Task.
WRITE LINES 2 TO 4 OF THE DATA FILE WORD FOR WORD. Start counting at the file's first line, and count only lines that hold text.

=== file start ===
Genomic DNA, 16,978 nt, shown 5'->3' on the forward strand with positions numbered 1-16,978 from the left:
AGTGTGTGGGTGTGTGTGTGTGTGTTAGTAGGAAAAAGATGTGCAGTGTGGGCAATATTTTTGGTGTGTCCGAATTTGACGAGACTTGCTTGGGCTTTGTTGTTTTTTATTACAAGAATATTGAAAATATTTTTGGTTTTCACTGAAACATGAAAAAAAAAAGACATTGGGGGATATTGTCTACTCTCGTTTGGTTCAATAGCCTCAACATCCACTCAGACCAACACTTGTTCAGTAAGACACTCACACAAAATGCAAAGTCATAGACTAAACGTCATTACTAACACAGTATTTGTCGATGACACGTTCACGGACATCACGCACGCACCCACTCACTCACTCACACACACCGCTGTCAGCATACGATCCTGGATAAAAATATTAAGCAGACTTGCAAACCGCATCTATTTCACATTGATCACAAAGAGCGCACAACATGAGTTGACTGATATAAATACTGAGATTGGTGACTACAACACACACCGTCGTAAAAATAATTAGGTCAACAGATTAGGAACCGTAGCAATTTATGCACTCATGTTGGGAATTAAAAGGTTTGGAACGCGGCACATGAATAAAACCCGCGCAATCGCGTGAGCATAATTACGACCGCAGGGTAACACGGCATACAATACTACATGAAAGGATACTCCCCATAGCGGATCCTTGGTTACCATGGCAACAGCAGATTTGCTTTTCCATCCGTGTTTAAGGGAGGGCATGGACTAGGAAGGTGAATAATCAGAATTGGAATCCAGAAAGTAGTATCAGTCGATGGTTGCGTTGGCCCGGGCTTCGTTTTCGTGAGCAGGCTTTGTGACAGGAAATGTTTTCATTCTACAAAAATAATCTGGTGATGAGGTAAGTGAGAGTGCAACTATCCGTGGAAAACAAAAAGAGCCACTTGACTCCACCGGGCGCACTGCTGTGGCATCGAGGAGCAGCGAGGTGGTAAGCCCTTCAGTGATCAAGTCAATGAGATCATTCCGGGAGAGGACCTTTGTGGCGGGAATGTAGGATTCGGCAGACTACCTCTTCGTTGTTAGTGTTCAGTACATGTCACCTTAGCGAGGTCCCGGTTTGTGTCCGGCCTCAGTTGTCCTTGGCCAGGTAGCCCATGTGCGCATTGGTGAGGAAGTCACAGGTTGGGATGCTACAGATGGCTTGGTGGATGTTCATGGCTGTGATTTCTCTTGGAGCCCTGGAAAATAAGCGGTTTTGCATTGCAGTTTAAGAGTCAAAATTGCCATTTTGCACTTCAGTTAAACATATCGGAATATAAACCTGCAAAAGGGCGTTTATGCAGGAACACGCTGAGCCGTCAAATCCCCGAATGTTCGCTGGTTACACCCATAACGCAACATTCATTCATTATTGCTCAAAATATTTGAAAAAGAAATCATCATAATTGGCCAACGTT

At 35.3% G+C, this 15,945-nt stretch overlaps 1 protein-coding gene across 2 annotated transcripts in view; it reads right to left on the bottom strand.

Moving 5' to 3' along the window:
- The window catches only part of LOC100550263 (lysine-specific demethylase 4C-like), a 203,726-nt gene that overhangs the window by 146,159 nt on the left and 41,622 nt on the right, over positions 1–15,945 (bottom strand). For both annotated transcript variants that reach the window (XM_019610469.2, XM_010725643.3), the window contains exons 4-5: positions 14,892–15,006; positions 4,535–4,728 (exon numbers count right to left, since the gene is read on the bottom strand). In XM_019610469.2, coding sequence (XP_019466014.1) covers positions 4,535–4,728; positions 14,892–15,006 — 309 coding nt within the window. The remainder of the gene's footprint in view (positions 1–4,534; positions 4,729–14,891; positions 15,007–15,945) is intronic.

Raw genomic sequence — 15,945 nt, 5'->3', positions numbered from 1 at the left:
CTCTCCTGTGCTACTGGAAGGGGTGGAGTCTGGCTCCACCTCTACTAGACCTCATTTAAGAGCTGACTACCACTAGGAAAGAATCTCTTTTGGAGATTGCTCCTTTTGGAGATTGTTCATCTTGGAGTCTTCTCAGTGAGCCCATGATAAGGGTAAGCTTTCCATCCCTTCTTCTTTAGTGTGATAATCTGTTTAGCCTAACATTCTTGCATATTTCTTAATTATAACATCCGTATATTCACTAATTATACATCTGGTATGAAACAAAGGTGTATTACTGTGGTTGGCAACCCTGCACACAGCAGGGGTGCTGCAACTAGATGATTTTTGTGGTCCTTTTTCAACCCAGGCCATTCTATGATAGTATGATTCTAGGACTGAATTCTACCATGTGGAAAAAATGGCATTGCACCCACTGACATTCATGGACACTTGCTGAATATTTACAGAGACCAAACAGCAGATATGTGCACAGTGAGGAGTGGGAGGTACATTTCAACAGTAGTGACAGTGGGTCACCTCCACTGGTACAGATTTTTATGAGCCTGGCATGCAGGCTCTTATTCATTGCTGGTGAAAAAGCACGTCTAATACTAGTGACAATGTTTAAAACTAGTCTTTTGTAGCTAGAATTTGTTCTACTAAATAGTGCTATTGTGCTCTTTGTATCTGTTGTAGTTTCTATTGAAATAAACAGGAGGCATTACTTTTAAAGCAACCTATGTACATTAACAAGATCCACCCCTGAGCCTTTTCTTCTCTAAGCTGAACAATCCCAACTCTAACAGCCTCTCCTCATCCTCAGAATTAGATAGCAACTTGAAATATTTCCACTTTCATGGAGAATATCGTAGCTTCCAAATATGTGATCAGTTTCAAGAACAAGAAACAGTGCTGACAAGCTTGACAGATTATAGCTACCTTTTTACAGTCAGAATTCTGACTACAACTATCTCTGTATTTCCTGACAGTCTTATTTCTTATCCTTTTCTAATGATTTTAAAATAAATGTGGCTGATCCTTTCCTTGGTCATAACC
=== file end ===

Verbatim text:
AGTGTGTGGGTGTGTGTGTGTGTGTTAGTAGGAAAAAGATGTGCAGTGTGGGCAATATTTTTGGTGTGTCCGAATTTGACGAGACTTGCTTGGGCTTTGTTGTTTTTTATTACAAGAATATTGAAAATATTTTTGGTTTTCACTGAAACATGAAAAAAAAAAGACATTGGGGGATATTGTCTACTCTCGTTTGGTTCAATAGCCTCAACATCCACTCAGACCAACACTTGTTCAGTAAGACACTCACACAAAATGCAAAGTCATAGACTAAACGTCATTACTAACACAGTATTTGTCGATGACACGTTCACGGACATCACGCACGCACCCACTCACTCACTCACACACACCGCTGTCAGCATACGATCCTGGATAAAAATATTAAGCAGACTTGCAAACCGCATCTATTTCACATTGATCACAAAGAGCGCACAACATGAGTTGACTGATATAAATACTGAGATTGGTGACTACAACACACACCGTCGTAAAAATAATTAGGTCAACAGATTAGGAACCGTAGCAATTTATGCACTCATGTTGGGAATTAAAAGGTTTGGAACGCGGCACATGAATAAAACCCGCGCAATCGCGTGAGCATAATTACGACCGCAGGGTAACACGGCATACAATACTACATGAAAGGATACTCCCCATAGCGGATCCTTGGTTACCATGGCAACAGCAGATTTGCTTTTCCATCCGTGTTTAAGGGAGGGCATGGACTAGGAAGGTGAATAATCAGAATTGGAATCCAGAAAGTAGTATCAGTCGATGGTTGCGTTGGCCCGGGCTTCGTTTTCGTGAGCAGGCTTTGTGACAGGAAATGTTTTCATTCTACAAAAATAATCTGGTGATGAGGTAAGTGAGAGTGCAACTATCCGTGGAAAACAAAAAGAGCCACTTGACTCCACCGGGCGCACTGCTGTGGCATCGAGGAGCAGCGAGGTGGTAAGCCCTTCAGTGATCAAGTCAATGAGATCATTCCGGGAGAGGACCTTTGTGGCGGGAATGTAGGATTCGGCAGACTACCTCTTCGTTGTTAGTGTTCAGTACATGTCACCTTAGCGAGGTCCCGGTTTGTGTCCGGCCTCAGTTGTCCTTGGCCAGGTAGCCCATGTGCGCATTGGTGAGGAAGTCACAGGTTGGGATGCTACAGATGGCTTGGTGGATGTTCATGGCTGTGATTTCTCTTGGAGCCCTGGAAAATAAGCGGTTTTGCATTGCAGTTTAAGAGTCAAAATTGCCATTTTGCACTTCAGTTAAACATATCGGAATATAAACCTGCAAAAGGGCGTTTATGCAGGAACACGCTGAGCCGTCAAATCCCCGAATGTTCGCTGGTTACACCCATAACGCAACATTCATTCATTATTGCTCAAAATATTTGAAAAAGAAATCATCATAATTGGCCAACGTT

At 35.3% G+C, this 15,945-nt stretch overlaps 1 protein-coding gene across 2 annotated transcripts in view; it reads right to left on the bottom strand.

Moving 5' to 3' along the window: